Likewise, I wrote a list of the top 10 video games of 2010 and sold it within a day at $30. How quickly somehow pounced on the article suggests that I could well have set the price considerably higher.

Constant Content themselves advise that the articles that are most attractive to their buyers fall in the $10-$30 range. I price most of mine at somewhere between $20 and $30. If they sell at this price, it earns me the equivalent of a very good hourly rate.

What to Write About
What you write about makes a huge difference to the article's value. Constant Content allows you to view the most popular search terms at the site, which is generally a good guide to what articles are likely to sell.

Articles on search engine optimization are also popular. I've also managed to make pretty quick sales on any articles I've written about video games.

It's an art though, not a science. After managing to sell a number of single reviews at $15 a pop for relatively obscure rock bands like Glassjaw and Foals, a review of Kanye West's new single still hasn't been bought, even though I've dropped the price to $10. I've sold a number of rock music-related articles to the same user, so I assume that he runs a web site or blog that only needs that type of material. The Foals review was for a song called 'Spanish Sahara' and I sold that to what I think was a travel web site, so you never really know who's buying and what they're buying for.

Writing about what you enjoy is a good idea but it's generally an even better idea when you enjoy something that's particularly popular or profitable. I've seen my sales figures tumble in the last two months and I think it's most likely because I haven't pursued the top dollar topics with the same vigor as in previous months.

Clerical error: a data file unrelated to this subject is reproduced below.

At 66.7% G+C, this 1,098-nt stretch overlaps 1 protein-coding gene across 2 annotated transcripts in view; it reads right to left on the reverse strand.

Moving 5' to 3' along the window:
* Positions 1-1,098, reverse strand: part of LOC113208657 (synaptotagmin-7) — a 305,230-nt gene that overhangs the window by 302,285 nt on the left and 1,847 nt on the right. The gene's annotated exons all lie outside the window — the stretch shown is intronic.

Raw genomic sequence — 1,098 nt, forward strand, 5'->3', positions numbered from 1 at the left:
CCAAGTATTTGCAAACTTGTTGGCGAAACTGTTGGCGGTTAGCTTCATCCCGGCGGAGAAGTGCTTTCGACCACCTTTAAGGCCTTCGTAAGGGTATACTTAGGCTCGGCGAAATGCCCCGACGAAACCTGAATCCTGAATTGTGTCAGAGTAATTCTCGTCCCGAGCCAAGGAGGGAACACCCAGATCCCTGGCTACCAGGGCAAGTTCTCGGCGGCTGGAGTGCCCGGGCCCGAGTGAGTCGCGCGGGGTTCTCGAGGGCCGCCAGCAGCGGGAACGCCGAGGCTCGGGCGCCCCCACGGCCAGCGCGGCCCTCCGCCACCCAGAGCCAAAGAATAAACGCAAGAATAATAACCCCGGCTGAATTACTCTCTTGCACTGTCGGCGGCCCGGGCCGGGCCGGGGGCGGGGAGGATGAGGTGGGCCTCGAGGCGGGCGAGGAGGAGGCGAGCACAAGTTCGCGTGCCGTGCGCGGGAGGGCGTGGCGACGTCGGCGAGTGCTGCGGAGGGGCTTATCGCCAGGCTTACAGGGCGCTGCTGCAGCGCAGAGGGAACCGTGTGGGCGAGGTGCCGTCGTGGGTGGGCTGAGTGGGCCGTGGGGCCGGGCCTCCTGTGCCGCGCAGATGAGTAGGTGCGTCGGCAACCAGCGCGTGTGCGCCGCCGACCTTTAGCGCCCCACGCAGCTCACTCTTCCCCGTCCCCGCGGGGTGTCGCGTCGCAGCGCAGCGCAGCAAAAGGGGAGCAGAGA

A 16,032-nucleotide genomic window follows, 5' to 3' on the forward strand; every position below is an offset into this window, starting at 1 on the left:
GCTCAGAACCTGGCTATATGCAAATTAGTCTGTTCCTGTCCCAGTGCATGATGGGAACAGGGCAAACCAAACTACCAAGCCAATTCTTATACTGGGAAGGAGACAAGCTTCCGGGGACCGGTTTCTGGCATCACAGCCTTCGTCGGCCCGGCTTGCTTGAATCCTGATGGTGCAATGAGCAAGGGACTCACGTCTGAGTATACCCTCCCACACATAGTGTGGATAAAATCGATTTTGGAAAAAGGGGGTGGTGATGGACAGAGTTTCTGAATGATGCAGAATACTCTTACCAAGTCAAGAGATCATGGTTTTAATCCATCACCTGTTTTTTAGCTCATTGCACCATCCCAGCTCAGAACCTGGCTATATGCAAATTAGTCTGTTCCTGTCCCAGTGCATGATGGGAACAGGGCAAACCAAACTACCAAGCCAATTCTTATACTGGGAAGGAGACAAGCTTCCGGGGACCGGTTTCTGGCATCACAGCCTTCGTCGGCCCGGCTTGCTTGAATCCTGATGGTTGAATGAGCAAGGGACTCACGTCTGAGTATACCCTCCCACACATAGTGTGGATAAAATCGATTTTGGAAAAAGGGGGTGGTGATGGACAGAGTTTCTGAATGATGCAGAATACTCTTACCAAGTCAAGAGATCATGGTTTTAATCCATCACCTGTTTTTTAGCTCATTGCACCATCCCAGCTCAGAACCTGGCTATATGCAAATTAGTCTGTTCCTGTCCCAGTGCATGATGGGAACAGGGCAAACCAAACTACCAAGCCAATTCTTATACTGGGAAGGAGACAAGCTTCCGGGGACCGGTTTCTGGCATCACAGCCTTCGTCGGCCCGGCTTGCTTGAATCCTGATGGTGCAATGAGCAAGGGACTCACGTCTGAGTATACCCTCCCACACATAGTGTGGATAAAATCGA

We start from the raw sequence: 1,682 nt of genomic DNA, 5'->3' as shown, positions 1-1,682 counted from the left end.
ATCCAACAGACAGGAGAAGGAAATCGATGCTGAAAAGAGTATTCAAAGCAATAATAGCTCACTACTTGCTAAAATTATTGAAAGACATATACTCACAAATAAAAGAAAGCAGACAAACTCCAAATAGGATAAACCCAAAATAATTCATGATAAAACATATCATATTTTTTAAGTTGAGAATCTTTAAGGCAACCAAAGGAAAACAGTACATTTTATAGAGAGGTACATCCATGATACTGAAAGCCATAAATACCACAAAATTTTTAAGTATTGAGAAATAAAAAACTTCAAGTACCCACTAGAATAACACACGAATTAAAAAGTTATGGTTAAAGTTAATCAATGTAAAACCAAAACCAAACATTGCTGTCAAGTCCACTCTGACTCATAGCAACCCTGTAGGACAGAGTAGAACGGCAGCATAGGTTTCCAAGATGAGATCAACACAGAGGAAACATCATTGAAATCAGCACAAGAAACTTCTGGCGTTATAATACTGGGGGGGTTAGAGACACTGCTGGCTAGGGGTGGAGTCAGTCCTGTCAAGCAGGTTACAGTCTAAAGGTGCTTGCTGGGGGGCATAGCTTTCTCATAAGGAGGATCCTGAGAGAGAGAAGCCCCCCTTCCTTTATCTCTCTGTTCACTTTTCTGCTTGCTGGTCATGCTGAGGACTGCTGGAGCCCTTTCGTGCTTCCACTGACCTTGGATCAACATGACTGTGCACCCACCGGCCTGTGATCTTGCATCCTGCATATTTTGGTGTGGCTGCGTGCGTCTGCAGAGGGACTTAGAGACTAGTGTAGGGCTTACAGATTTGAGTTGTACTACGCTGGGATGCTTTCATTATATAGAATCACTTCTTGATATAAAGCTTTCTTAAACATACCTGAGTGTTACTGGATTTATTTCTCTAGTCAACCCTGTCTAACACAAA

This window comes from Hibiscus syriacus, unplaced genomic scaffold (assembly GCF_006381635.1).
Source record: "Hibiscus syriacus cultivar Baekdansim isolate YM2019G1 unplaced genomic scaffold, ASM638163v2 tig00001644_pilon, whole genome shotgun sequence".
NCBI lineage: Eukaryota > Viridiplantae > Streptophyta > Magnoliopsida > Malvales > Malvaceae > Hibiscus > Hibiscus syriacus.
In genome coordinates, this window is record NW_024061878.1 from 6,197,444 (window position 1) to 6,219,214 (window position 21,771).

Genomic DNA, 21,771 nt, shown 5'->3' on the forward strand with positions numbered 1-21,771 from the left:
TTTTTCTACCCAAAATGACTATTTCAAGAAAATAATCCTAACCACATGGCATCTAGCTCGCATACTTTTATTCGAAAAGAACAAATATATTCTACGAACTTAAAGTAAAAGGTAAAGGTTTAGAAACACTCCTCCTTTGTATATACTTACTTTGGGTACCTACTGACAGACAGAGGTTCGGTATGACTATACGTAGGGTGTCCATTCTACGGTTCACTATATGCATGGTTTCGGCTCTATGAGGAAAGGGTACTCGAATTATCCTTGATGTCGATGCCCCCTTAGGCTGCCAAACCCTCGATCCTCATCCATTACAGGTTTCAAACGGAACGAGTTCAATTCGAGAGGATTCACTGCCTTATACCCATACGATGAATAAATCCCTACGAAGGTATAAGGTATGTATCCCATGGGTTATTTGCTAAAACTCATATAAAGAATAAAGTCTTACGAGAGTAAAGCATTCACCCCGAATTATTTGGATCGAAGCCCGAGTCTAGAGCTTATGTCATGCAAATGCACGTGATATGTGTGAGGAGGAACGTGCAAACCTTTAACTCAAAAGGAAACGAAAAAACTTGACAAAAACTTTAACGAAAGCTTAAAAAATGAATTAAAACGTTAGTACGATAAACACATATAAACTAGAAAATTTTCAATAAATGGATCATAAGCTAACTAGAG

Size Matters
Obviously 1000 words should be worth more than a 100. I've read elsewhere that the ideal length for articles at Constant Content should be between 700 and 900 words, but I'm sure this is all depends on who's buying it.

Another piece of advice that I've read elsewhere (sorry, forgotten the link) is that you should cut articles in half once they've hit 1000 words. This makes sense, because then you've got double the chance to sell and you're likely to get a lot more money for what you've written.

I wrote an article on 'Why America is the Richest Nation on Earth' as a response to a request. They were offering about $200 for 3000 words, which is megabucks by normal Constant Content standards. They didn't buy it so I tore the article apart into about half a dozen smaller articles, with one big rump article left titled 'Why America is the Richest Nation on Earth', now weighing in at a considerably reduced 1250 words. Incidentally, I don't yet know how well the strategies worked as I haven't actually sold any of those articles yet!

The Bottom Line
Deciding on the right price for your article is all about a combination of the factors I've listed here, and it's also all about trial and error. If you're new to the site, you'll no doubt find yourself constantly snipping the cost to try and make that elusive first sale. With experience, you'll probably know an article's worth instinctively. Whether you're a total n00b or a grizzled veteran, I'd recommend checking out what prices everyone else is offering for similar articles and deciding on your price from there.


  1. This article is right on the dot!.To be able to put an exact monetary value to one's creativity on the same terms as a physical job done in a specified time makes it easier to evaluate one's potentiality to earn on one's talent and make a living out of it.

  2. Good article full of useful information about CC. Just one reminder - CC takes 35% of each sale, not 30%. :)